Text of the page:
The celebration of our nation’s independence is probably an appropriate time to think back on July 4th’s past and current realities. As I sit looking out at a windless Sauk Lake with the temp hovering in the 90’s it’s easy to remember past hot summer days when a black/blue jig ‘n pig pitched under over-hanging Willows shading the water would be met with the tell-tale “thump,” a both-feet firmly planted on the floor hook-set and a wild splashing response from a 4 to 5 pound largemouth! Then the temperature mattered not because the thrill was exciting and immediate. It was not so many years ago either but it really was a “then and now” reality after too many years of over-harvesting Sauk Lake weeds complete with the trapped little fish, a carp infestation eventually resulting in a virtually weedless murky body of water the remaining largemouth seem to exist in only a small portion of the lake. Gone too are the sunfish that when my kids were small would hover under any available shade on such a day racing to see which could get to a small worm-baited hook first. Many too small but to a pint-sized angler something, anything on the hook was key. Now there are few who fish bass, none who come in search of sunfish but quite an armada of locals who revel in the lack of weeds as they slowly motor around the lake on the pontoon boat afternoon and evening parade sipping cool drinks talking about who lives or lived in which place. However, I am told that there’s now a significant walleye population in the lake created artificially through stocking and one I can neither confirm nor deny due to personal disinterest. On this July 4th I’ll hook onto the boat and travel to a different lake! It’s become a 2012 reality!
A long past July 4th found this cabin filled with 20 or more family members each bringing a pot-luck dish to share along with plates of hot dogs, buns ‘n ketchup waiting to be roasted. I’m sure Twins baseball on a blaring transistor radio could be heard through the woods by unseen neighbors blocked by thick green leaves ‘n trees. Metal on metal clanking sounds rang out too as horseshoes were pitched to silver painted stakes making them a bit easier to see under shaded trees. A rock surrounded small fire area was fed with sticks and small logs while we headed to the lakeshore Willow trees to cut hot-dog roasting sticks with the pocket knives then folded in kids pockets. Fishing those days was almost always limited to early morning and sunsets using wooden topwater baits. During the afternoons we filled 6 gallon outboard gas cans multiple times in order to water ski behind that Larson All-American run-about powered by 33 horses of Johnson. I’ll never forget one 4th with Twins radio blaring loudly Julio Vaquaire hit a grand slam which brought my cousin Tommy Sullivan to his feet making laps around the cabin screaming “Julio, Julio, Julio!” Those days too are gone like most of the folks making the memories. Some similarities can also be made to the bass fishery on this lake. Now on the July 4th it will be hot and quiet here at the same cabin. The fire pit may have a fire, the roasting sticks metal, horseshoe stakes still stick from the ground waiting for ringers or leaners with a bit of scratched silver paint on each. Missing are the players and clanking shoes! Twins radio will still sound out but here it will probably be heard by only 2 Goldens, Tess and Acea, Snap, the young Brit, Deb and yours truly!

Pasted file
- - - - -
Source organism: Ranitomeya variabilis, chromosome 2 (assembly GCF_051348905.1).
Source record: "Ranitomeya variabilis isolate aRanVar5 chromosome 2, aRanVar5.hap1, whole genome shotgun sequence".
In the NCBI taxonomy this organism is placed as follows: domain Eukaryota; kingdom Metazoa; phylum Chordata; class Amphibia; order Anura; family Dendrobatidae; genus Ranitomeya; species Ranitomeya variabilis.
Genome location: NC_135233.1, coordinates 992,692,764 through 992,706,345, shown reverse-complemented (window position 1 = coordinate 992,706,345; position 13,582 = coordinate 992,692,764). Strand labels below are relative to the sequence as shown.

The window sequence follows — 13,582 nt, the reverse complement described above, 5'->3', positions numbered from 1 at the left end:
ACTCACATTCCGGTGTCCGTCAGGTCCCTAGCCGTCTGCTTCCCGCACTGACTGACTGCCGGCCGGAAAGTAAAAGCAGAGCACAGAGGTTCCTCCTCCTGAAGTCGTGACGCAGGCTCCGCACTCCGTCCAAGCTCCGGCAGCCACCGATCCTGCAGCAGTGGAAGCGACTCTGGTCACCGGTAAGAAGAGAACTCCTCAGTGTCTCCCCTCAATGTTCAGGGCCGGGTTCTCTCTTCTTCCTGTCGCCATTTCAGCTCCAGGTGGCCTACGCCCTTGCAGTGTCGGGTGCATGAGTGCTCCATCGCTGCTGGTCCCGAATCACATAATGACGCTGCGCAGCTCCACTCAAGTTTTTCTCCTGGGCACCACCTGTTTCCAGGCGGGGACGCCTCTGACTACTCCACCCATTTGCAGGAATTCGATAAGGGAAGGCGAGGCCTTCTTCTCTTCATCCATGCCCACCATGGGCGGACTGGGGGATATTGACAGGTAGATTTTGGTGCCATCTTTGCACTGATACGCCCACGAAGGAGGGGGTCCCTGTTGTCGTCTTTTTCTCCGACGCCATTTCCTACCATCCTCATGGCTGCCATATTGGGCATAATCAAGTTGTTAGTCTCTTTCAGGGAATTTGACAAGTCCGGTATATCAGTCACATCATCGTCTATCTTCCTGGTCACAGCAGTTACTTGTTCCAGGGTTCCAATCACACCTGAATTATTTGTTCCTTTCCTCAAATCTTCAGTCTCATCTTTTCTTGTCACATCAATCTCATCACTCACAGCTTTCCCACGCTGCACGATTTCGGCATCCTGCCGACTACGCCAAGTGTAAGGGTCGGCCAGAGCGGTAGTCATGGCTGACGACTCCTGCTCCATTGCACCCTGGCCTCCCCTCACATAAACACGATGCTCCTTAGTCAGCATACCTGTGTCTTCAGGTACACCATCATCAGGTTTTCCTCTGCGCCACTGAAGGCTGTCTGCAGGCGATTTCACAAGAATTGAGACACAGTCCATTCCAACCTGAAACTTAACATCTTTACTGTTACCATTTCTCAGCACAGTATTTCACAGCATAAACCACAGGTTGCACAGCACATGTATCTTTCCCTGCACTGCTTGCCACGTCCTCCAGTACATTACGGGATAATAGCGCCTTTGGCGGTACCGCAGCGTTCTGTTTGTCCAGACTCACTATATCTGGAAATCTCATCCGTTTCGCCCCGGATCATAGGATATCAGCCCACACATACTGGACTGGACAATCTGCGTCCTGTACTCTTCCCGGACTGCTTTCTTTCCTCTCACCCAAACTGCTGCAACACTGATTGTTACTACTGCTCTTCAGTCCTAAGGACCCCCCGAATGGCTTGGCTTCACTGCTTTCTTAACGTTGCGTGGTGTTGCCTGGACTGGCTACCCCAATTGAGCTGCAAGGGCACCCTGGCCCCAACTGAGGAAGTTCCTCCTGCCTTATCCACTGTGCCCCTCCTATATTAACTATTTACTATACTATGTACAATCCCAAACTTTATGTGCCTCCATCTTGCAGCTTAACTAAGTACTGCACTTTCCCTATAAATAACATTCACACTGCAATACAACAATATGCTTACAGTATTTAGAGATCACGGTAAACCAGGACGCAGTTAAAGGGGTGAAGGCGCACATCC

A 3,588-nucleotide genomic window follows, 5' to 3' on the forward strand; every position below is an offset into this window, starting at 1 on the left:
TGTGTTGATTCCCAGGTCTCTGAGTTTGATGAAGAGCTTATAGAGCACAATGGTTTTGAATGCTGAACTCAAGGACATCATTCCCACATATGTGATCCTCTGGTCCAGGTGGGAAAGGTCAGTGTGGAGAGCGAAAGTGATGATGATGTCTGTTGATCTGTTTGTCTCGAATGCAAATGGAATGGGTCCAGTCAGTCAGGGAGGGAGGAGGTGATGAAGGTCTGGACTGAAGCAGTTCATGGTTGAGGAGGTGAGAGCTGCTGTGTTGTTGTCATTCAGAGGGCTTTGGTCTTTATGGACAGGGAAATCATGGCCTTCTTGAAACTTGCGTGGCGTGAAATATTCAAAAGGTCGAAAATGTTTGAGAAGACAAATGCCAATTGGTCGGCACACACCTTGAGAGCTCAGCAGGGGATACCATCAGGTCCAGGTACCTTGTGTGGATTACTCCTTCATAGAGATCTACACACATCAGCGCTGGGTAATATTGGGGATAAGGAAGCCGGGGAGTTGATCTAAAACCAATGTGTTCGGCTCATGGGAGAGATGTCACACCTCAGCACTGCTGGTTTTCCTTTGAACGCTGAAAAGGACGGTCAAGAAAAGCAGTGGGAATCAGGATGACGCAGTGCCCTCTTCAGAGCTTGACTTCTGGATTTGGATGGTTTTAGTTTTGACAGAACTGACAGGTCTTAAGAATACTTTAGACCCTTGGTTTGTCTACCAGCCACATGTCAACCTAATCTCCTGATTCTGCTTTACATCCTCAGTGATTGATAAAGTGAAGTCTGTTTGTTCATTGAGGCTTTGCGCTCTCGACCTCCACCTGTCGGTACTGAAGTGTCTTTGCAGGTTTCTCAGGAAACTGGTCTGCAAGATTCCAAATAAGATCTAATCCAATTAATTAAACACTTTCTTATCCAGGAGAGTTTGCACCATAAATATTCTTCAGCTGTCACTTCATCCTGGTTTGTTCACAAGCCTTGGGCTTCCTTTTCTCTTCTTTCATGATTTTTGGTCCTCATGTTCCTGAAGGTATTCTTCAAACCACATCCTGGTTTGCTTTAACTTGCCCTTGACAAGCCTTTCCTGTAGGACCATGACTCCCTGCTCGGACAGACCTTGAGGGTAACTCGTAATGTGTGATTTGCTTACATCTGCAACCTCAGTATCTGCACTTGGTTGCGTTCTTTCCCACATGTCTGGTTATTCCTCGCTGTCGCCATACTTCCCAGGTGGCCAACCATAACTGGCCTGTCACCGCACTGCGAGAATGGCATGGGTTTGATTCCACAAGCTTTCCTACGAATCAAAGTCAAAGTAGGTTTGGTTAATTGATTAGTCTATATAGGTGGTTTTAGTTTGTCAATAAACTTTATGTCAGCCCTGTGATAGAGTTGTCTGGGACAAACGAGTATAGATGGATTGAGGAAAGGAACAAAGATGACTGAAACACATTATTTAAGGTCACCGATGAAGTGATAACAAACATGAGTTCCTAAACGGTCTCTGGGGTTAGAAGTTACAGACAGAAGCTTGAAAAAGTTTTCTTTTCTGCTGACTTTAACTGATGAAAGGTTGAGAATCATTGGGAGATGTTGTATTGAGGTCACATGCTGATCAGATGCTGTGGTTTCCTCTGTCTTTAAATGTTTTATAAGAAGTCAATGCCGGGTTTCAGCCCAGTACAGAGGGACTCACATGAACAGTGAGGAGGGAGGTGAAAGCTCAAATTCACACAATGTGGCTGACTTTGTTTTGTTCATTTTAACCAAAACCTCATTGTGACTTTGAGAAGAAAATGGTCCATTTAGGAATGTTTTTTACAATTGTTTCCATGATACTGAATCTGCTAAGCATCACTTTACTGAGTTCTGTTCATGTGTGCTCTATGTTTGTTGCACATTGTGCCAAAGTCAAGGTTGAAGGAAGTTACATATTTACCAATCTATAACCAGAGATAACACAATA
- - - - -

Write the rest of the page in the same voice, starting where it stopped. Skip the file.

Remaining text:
On this 4th the boys, Erik ‘n Chad are busy. One on a houseboat adventure of his own and the other with work responsibilities in Duluth. I guess for better or worse life moves on doesn’t it. The small window ac unit works to keep us relatively comfortable another change from those days gone by when there was none just the fans pushing a breeze around.
So if perhaps you think the words above make up complaints or disappointments please don’t it’s simply a personal reflection made over time. Actually I believe a perspective is extremely valuable because without it we can’t appreciate a comparison from yesterday to today and be able to strive for a better tomorrow. Perhaps without it we’d never really understand what “could be!” However, one thing’s selfishly certain that I miss the late season diver hunting right here, Green Heads committing to Herter’s decoys on a slough west of town, road-hunting fall roosters. I miss the world-class bass fishing that used to be and I’m thankful to have been able to learn it from dad and teach it to my boys when it was still special because you see unlike the ducks ‘n bass those treasured memories, including friends and family can never be taken away from the reality of “what was!” They are however very much appreciated on this 4th of July Independence Holiday!
How about those personal to you? Do they exist and are they still there too?